Rihanna Slams Alabama Governor for Abortion Ban

Cheryl Sanders
May 18, 2019

Performing an abortion will become a Class A felony - punishable by a life sentence or 10 to 99 years in prison - and attempting to perform an abortion will become a Class C felony, punishable by a prison sentence between one and 10 years. Many of these bills are a direct affront to Black women and women of color who lack access to sufficient health care due to income inequality and health care access through full-time employment.

The Missouri House passed a bill on Friday banning abortions once a fetal heartbeat is detected, making it the latest U.S. state to pass restrictions on ending a pregnancy.

The new law has been described as the nation's most restrictive abortion legislation under the Alabama Human Life Protection Act.

I'll be blunt: It just might work. They would also prohibit states from "interfering in the ability of a patient to access medical care, including abortion services". Alabama signed into law on Wednesday the most drastic rollback yet. Exceptions are allowed in certain scenarios: when either the mother's life is at risk; if the fetus' condition would result in a stillbirth or death after birth; or "when a mental illness could lead to the woman's death or that of her child", The Montgomery Advertiser reports.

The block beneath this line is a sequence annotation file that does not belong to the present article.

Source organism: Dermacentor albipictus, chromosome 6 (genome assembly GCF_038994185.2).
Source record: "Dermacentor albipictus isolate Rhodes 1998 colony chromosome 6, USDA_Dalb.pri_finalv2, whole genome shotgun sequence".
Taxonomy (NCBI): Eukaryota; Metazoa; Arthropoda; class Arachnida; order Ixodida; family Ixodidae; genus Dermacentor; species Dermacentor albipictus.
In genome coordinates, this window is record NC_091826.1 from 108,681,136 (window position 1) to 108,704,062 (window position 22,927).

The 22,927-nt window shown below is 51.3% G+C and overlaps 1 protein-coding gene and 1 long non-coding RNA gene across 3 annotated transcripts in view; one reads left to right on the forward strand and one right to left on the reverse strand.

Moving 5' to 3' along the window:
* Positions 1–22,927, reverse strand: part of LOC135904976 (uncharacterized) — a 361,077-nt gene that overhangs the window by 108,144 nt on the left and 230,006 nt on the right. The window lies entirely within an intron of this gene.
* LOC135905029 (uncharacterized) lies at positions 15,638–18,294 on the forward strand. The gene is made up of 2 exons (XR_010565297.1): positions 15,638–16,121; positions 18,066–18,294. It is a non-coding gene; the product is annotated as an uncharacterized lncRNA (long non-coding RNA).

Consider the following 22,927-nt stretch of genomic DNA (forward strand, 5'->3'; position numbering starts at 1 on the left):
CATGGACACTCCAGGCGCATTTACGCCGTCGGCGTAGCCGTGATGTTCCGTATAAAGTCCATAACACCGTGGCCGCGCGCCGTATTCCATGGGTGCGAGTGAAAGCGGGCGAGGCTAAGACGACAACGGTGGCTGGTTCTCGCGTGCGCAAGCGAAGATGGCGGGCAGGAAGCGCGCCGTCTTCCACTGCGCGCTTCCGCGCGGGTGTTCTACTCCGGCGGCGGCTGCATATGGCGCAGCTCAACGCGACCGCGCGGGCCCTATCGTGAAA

Seventy-one percent of Americans, including 52 percent of Republicans, oppose overturning Roe v. Wade. Warren also proposed repealing the Hyde Amendment, "which blocks abortion coverage for women under federally funded health care programs like Medicaid, the VA, and the Indian Health Service". Doctors who perform abortions after eight weeks would face up to 15 years in prison. The bill has been sent to the governor for signing.

The Democrats running for their party's 2020 presidential nomination took to social media to declare that the law "extreme" and an "utter disgrace".

The bills, along with similar proposals now under consideration in more than a dozen other states, are the latest effort by conservatives to challenge Roe v. Wade, the landmark U.S. Supreme Court decision from 1973, which said a woman has a constitutional right to end a pregnancy until the fetus is developed enough to live outside the uterus.

"My goal with this bill, and I think all of our goal, is to have Roe v. Wade turned over, and that decision be sent back to the states", said Alabama state Senator Terri Collins, a sponsor of the bill.

Other reports by iNewsToday